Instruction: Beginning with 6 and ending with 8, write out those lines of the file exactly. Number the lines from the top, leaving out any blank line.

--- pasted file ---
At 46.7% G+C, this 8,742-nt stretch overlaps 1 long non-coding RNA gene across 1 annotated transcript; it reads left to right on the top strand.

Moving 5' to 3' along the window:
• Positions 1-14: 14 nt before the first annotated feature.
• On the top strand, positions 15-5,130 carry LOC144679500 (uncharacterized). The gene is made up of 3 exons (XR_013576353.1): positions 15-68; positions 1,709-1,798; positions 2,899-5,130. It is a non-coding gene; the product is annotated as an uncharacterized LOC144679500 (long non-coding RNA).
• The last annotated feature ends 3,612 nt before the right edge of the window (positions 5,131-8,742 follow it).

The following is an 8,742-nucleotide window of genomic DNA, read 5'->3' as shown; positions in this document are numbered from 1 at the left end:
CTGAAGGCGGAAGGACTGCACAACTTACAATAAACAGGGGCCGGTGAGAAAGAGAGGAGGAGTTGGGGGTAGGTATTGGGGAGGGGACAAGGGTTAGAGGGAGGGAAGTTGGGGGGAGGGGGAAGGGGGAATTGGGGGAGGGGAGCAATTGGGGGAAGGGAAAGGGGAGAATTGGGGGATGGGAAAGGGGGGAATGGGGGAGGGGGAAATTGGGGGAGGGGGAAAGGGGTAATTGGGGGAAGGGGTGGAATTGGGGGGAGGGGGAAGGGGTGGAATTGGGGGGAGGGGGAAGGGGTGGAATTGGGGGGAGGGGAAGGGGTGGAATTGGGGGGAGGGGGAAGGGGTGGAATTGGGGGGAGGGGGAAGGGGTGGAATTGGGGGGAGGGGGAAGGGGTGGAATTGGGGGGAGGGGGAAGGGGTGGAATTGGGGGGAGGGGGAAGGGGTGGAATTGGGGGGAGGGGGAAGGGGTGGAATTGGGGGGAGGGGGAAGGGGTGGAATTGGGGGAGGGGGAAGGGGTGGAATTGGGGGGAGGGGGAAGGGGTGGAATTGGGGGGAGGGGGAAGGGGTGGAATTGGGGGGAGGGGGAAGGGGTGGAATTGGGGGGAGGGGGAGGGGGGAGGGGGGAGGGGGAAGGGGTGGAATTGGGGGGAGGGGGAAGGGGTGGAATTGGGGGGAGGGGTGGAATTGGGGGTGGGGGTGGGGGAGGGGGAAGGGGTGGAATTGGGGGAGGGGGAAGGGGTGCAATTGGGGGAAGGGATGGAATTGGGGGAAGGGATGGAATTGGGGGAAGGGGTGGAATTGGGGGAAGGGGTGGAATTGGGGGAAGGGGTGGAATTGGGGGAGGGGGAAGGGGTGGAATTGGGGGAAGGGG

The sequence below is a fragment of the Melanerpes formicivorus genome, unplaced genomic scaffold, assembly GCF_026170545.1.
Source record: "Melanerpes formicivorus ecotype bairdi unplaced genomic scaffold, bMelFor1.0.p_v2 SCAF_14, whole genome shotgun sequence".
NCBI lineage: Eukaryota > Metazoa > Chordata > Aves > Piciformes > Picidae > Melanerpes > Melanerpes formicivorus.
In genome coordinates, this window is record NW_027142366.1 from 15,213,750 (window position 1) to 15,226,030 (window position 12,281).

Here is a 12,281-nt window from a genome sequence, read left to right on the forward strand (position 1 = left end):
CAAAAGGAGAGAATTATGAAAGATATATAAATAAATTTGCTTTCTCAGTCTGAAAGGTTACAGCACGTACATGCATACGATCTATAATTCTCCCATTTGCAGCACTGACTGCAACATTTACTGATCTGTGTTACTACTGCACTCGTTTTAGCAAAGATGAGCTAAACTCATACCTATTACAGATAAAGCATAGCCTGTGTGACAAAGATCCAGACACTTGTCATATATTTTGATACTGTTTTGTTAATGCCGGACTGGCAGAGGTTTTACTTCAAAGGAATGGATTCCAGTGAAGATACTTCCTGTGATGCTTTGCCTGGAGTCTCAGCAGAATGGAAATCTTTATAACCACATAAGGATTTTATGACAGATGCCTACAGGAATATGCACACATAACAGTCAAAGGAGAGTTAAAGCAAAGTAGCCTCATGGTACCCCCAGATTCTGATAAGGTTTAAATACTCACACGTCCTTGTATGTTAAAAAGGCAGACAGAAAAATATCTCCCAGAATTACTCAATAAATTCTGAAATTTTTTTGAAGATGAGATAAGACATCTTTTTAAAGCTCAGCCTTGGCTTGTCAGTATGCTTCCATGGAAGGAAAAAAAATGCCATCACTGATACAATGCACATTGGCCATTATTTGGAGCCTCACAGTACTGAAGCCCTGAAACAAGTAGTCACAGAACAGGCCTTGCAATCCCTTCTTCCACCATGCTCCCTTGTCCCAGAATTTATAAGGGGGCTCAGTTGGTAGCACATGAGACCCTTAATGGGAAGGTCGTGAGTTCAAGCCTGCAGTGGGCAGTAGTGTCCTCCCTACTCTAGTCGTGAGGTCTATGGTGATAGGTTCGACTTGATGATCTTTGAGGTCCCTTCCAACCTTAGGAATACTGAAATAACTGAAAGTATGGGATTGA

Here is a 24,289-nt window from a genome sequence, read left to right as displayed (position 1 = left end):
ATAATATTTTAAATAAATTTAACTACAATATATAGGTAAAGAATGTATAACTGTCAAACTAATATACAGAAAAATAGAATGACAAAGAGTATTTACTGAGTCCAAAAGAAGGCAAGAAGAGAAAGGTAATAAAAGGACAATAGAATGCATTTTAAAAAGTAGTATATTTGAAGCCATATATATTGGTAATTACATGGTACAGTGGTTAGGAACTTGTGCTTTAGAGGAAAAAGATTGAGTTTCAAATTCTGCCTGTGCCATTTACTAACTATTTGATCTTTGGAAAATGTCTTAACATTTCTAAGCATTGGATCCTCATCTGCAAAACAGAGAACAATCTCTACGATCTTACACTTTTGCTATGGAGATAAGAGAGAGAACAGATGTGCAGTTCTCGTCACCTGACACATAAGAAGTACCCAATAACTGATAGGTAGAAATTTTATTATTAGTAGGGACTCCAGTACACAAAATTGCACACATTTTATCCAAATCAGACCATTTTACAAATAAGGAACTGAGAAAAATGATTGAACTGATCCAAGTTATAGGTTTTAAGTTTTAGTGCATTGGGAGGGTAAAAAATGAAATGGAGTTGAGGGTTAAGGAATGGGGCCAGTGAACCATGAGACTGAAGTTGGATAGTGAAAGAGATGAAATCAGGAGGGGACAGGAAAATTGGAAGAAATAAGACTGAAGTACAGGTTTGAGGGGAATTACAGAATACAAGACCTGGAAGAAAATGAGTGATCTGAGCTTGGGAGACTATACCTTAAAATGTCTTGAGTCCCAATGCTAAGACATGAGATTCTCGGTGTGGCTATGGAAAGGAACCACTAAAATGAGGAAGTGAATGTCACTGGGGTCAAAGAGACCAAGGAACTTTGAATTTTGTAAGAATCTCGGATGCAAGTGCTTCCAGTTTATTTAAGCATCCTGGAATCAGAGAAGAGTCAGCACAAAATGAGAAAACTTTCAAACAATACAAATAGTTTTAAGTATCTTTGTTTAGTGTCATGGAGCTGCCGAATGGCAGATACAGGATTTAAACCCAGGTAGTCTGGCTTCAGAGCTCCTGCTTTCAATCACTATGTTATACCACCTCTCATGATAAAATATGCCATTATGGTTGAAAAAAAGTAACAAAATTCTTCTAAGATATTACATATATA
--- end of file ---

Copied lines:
The following is an 8,742-nucleotide window of genomic DNA, read 5'->3' as shown; positions in this document are numbered from 1 at the left end:
CTGAAGGCGGAAGGACTGCACAACTTACAATAAACAGGGGCCGGTGAGAAAGAGAGGAGGAGTTGGGGGTAGGTATTGGGGAGGGGACAAGGGTTAGAGGGAGGGAAGTTGGGGGGAGGGGGAAGGGGGAATTGGGGGAGGGGAGCAATTGGGGGAAGGGAAAGGGGAGAATTGGGGGATGGGAAAGGGGGGAATGGGGGAGGGGGAAATTGGGGGAGGGGGAAAGGGGTAATTGGGGGAAGGGGTGGAATTGGGGGGAGGGGGAAGGGGTGGAATTGGGGGGAGGGGGAAGGGGTGGAATTGGGGGGAGGGGAAGGGGTGGAATTGGGGGGAGGGGGAAGGGGTGGAATTGGGGGGAGGGGGAAGGGGTGGAATTGGGGGGAGGGGGAAGGGGTGGAATTGGGGGGAGGGGGAAGGGGTGGAATTGGGGGGAGGGGGAAGGGGTGGAATTGGGGGGAGGGGGAAGGGGTGGAATTGGGGGGAGGGGGAAGGGGTGGAATTGGGGGAGGGGGAAGGGGTGGAATTGGGGGGAGGGGGAAGGGGTGGAATTGGGGGGAGGGGGAAGGGGTGGAATTGGGGGGAGGGGGAAGGGGTGGAATTGGGGGGAGGGGGAGGGGGGAGGGGGGAGGGGGAAGGGGTGGAATTGGGGGGAGGGGGAAGGGGTGGAATTGGGGGGAGGGGTGGAATTGGGGGTGGGGGTGGGGGAGGGGGAAGGGGTGGAATTGGGGGAGGGGGAAGGGGTGCAATTGGGGGAAGGGATGGAATTGGGGGAAGGGATGGAATTGGGGGAAGGGGTGGAATTGGGGGAAGGGGTGGAATTGGGGGAAGGGGTGGAATTGGGGGAGGGGGAAGGGGTGGAATTGGGGGAAGGGG

The sequence below is a fragment of the Melanerpes formicivorus genome, unplaced genomic scaffold, assembly GCF_026170545.1.